Larry Grieco, Librarian. There is more than just spring in the air. I can hear the sound of bat hitting ball down in Arizona. We’re coming up on the new season in just a few more weeks. So, here’s a “baseball mystery” to help get us in the proper frame of mind.
T.T. Monday has a series going in which Johnny Adcock, a left-handed bullpen specialist “moonlights as a real-world fixer.” Adcock is not only a major league reliever but a private investigator on the side. He doesn’t have an office—he’s got the bullpen. In Double Switch, he is approached by the comely Tiff Tate, an agent for baseball players. Her newest client, Yonel Ruiz, is a promising rookie who is in a lot of trouble. When he fled his native Cuba to find fame and fortune in baseball in America, the Venezuelan cartel that smuggled him out of Cuba is squeezing him for a bigger fee, now that he has signed a record-setting contract. The greedy cartel has sent an assassin who goes by the name of La Loba to collect. Adcock takes the case and promises to help Ruiz, but he has to buck the front office that wants him to cease and desist with his side job. They’ve sent the equivalent of an enforcer to get him to quit, “a no-nonsense corporate…director of security.” With interesting and surprising plot twists, Adcock ends up fighting for his life, not to mention a spot in the playoffs.
Writer David Baldacci, on Double Switch: “T.T. Monday’s [book] is a rocket ride of a sports mystery with a wicked curve ball on every smoothly written page. May Johnny Adcock’s careers as a relief pitcher and sleuth motor on for a very long time.”
No career is hotter than that of C.J. Box, the crime writer out of Cheyenne, Wyoming. Box created series character Joe Pickett some fifteen books ago, and continues it with Off the Grid, in which Joe and his “force of nature” friend Nate Romanowski face a gang of elite operatives who are not quite who they claim to be. This all takes place in what is called the Red Desert of Wyoming. Pickett is a game warden, and Romanowski is his friend and frequent partner, but don’t leave out the rest of the supporting cast: Joe’s wife Marybeth, and daughters Sheridan, Lucy, and April, all of whom lend “a continuity and grounding to this series that sets it apart.”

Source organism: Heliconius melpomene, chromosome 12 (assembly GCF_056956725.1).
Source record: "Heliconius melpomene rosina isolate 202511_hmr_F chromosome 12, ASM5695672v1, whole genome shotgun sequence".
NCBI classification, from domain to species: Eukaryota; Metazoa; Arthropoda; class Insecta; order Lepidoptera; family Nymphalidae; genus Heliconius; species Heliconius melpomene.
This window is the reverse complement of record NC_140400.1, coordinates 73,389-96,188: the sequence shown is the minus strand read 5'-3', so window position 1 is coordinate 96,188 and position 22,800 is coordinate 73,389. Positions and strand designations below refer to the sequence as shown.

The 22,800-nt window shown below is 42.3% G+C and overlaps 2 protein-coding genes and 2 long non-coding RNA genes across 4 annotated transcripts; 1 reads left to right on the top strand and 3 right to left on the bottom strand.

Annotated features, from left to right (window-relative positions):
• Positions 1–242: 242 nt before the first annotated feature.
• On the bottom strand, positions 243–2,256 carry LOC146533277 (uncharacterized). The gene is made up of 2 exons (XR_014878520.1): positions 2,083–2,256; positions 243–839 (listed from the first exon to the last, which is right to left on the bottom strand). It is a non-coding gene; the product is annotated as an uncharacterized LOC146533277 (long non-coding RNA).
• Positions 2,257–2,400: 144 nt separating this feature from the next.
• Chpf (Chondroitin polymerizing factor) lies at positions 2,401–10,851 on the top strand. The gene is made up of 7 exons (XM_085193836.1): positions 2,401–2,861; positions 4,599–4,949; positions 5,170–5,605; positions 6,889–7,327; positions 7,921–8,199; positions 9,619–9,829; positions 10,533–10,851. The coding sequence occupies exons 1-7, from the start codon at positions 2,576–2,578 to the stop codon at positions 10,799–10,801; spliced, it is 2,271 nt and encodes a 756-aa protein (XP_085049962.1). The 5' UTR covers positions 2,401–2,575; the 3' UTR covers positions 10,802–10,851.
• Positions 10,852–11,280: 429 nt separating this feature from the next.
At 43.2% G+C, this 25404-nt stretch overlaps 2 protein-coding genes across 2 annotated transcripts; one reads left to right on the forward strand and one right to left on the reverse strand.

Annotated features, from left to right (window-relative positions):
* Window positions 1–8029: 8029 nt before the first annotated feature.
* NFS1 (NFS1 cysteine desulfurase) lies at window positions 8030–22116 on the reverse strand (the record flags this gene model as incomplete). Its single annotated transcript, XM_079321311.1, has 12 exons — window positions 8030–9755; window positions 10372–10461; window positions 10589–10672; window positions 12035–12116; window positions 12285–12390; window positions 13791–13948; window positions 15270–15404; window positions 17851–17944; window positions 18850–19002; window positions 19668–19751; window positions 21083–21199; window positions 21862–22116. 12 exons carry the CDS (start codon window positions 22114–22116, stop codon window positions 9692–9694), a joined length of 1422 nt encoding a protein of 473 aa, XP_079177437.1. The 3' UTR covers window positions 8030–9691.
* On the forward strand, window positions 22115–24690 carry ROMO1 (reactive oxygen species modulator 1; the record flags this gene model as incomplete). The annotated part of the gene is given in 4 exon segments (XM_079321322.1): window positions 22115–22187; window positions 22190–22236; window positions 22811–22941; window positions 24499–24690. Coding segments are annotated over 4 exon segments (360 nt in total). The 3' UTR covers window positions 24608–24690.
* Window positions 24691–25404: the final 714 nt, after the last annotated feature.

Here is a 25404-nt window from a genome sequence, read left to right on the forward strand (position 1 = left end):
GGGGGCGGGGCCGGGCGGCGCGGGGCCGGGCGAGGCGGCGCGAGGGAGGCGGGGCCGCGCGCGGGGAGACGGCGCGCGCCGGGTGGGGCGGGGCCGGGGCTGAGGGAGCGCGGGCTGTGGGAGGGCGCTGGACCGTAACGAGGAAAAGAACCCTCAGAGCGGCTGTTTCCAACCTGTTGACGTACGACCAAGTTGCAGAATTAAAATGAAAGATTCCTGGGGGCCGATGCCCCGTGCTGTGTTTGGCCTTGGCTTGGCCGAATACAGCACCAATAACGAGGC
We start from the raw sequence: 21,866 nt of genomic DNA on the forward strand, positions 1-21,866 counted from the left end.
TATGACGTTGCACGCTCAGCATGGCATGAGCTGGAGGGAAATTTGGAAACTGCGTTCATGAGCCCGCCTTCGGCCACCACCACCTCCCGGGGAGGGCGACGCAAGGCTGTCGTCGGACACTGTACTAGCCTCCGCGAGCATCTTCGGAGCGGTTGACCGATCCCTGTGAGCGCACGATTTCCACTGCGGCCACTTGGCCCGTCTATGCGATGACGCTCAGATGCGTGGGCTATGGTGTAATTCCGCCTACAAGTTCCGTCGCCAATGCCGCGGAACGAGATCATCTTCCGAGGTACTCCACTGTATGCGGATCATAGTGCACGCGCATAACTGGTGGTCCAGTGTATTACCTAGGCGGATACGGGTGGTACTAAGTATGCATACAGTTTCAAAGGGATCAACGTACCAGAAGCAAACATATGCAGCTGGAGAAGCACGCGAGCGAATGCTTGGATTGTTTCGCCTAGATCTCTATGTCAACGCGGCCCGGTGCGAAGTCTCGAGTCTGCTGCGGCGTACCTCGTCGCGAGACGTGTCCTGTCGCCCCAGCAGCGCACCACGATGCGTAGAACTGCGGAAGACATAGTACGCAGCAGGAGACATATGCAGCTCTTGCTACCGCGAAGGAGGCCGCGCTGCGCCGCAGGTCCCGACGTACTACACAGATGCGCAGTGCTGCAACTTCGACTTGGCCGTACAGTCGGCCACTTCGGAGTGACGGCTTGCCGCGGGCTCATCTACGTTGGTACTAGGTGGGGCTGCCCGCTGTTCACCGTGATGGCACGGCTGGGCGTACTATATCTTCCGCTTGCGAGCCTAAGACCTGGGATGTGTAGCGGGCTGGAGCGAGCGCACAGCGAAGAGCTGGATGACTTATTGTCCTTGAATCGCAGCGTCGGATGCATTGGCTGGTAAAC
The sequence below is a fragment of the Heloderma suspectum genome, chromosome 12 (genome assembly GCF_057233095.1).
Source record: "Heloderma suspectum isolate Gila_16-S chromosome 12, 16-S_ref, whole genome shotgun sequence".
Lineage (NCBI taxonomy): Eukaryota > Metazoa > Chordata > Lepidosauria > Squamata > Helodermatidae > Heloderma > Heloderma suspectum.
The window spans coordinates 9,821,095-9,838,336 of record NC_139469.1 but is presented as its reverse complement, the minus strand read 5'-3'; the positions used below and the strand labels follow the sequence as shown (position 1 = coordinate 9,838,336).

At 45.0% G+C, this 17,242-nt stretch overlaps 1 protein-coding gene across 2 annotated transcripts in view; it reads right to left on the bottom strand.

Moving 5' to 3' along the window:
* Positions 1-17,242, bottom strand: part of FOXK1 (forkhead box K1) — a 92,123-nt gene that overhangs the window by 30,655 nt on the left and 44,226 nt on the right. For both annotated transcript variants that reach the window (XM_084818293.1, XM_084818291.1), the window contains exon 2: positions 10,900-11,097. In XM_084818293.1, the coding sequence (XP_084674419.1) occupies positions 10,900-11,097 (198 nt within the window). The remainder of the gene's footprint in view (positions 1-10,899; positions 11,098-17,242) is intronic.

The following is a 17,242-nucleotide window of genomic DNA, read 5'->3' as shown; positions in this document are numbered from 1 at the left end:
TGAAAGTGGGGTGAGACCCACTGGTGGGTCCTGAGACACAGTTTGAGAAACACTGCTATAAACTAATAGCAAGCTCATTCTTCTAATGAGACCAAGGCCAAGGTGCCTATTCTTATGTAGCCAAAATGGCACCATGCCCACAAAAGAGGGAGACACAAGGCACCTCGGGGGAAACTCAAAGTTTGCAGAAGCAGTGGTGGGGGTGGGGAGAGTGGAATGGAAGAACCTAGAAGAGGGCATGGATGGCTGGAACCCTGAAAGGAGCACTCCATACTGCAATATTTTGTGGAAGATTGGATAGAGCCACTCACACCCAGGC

BOOKREPORTER: C.J. Box consistently combines plot and character development with near-poetic descriptions to present one of the best ongoing series in any genre.”
Finally, let’s take a look at another intensely suspenseful story. In The Girl in the Red Coat, Kate Hamer tells the gripping tale of a mother who searches for her lost, eight-year-old daughter against all odds, and even after the authorities are urging her to give up any hope of finding her. Beth, the mother, is shattered by her daughter Carmel’s disappearance at a local outdoor festival. Called “an utterly immersive story that’s impossible to put down…and impossible to forget,” this is a book that will keep you fully engaged to the final concluding pages.
Booklist: “Hamer’s lush use of language easily conjures fairy tale imagery, especially of dark forests and Little Red Riding Hood. Although a kidnapped child is the central plot point, this is not a mystery but a novel of deep inquiry and intense emotion. Impossible to put down and will spark much discussion.”
As we’ve announced in previous weeks, the library has begun its annual search for our 2016 artist-in-residence. This individual will offer a series of programs throughout June, July and August, which “raise the consciousness of the community about a particular art or craft form.” If you have the talent and expertise to be our artist-in-residence, contact Larry Grieco (303-582-0161, or firstname.lastname@example.org) to discuss your qualifications. The residency pays an honorarium of $1,000 over the course of the summer. Deadline for applying is March 28. This is our ninth summer of having an artist-in-residence. We’ve come to look forward to it each year, and it never disappoints!